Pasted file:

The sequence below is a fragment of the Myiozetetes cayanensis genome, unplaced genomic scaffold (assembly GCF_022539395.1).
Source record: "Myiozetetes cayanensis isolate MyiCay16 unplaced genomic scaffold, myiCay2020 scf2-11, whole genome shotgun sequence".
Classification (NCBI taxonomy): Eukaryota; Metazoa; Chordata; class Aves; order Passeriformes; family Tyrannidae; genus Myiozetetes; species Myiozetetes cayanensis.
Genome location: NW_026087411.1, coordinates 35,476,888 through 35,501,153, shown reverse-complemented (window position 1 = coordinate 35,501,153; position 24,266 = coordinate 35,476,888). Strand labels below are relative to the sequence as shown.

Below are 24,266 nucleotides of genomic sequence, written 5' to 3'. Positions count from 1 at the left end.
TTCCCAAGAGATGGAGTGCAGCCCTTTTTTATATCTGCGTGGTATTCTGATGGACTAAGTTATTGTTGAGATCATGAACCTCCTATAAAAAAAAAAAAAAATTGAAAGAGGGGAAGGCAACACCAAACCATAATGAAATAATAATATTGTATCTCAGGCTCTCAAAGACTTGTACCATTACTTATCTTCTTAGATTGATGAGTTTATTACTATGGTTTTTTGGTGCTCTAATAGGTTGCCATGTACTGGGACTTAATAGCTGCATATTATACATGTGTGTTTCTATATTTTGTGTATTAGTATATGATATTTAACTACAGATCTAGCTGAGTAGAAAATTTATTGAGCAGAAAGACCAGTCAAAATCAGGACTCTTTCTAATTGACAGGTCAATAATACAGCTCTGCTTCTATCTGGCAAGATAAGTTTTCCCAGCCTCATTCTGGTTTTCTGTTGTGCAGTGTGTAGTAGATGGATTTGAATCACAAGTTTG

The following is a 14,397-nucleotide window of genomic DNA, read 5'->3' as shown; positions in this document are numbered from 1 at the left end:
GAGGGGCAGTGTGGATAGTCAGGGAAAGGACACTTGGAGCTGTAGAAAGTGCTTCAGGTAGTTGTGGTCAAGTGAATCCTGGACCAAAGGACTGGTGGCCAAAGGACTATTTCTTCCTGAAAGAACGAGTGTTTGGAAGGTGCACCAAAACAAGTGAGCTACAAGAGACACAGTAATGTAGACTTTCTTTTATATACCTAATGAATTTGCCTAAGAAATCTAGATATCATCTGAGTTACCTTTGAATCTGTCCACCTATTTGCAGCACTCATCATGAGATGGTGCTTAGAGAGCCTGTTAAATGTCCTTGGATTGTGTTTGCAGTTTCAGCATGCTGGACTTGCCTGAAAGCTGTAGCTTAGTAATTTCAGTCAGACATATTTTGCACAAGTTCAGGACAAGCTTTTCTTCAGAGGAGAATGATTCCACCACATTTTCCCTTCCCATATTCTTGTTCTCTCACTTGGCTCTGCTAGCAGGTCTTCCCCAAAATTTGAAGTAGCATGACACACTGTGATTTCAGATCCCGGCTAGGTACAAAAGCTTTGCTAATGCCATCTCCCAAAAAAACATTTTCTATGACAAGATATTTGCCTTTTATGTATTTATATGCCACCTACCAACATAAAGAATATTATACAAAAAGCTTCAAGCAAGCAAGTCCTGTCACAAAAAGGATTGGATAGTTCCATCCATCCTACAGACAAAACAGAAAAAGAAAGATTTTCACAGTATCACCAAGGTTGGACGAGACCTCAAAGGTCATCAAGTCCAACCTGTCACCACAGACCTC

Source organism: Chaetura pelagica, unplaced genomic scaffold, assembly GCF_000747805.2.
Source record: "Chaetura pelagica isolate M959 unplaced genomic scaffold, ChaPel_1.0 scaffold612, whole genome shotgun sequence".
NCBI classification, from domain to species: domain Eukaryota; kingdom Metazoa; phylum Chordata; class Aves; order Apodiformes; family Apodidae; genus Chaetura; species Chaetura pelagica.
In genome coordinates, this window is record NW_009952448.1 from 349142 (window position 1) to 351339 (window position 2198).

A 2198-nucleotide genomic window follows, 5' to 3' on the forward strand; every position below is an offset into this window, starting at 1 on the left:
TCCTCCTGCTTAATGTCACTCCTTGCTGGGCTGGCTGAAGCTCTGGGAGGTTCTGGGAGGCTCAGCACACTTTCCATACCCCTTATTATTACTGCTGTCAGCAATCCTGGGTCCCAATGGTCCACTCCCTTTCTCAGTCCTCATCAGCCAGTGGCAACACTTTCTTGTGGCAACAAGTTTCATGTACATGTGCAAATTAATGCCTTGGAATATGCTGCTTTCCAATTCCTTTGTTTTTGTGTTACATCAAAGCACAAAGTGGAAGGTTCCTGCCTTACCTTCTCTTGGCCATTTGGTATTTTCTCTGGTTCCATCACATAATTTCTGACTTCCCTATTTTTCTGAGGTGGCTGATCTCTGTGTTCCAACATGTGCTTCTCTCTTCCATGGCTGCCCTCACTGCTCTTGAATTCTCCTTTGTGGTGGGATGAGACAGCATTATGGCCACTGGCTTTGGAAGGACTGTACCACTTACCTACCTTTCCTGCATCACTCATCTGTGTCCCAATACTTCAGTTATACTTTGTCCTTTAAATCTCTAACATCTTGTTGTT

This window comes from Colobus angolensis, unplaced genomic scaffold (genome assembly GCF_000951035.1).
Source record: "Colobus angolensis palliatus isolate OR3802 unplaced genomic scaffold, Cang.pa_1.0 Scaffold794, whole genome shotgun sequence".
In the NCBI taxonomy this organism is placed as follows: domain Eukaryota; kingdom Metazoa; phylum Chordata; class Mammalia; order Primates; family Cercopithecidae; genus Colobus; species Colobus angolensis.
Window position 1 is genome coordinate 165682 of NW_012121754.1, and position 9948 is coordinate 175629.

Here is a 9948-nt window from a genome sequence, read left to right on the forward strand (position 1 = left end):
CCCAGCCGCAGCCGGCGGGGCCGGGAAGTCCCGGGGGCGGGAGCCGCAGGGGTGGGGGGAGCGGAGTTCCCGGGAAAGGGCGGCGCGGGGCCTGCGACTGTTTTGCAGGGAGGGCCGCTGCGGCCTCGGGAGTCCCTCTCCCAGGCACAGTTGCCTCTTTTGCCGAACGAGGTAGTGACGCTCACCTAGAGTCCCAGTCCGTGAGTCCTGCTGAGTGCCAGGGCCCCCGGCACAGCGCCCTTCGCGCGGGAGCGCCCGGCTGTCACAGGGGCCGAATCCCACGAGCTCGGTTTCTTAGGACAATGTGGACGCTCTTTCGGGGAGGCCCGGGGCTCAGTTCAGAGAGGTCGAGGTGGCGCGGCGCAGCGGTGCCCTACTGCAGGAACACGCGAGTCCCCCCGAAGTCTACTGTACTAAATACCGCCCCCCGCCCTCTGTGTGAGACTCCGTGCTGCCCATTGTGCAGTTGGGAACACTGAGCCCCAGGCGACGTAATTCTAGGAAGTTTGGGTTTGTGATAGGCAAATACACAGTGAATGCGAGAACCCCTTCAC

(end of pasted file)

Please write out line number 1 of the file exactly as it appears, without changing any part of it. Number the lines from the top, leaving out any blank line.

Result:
The sequence below is a fragment of the Myiozetetes cayanensis genome, unplaced genomic scaffold (assembly GCF_022539395.1).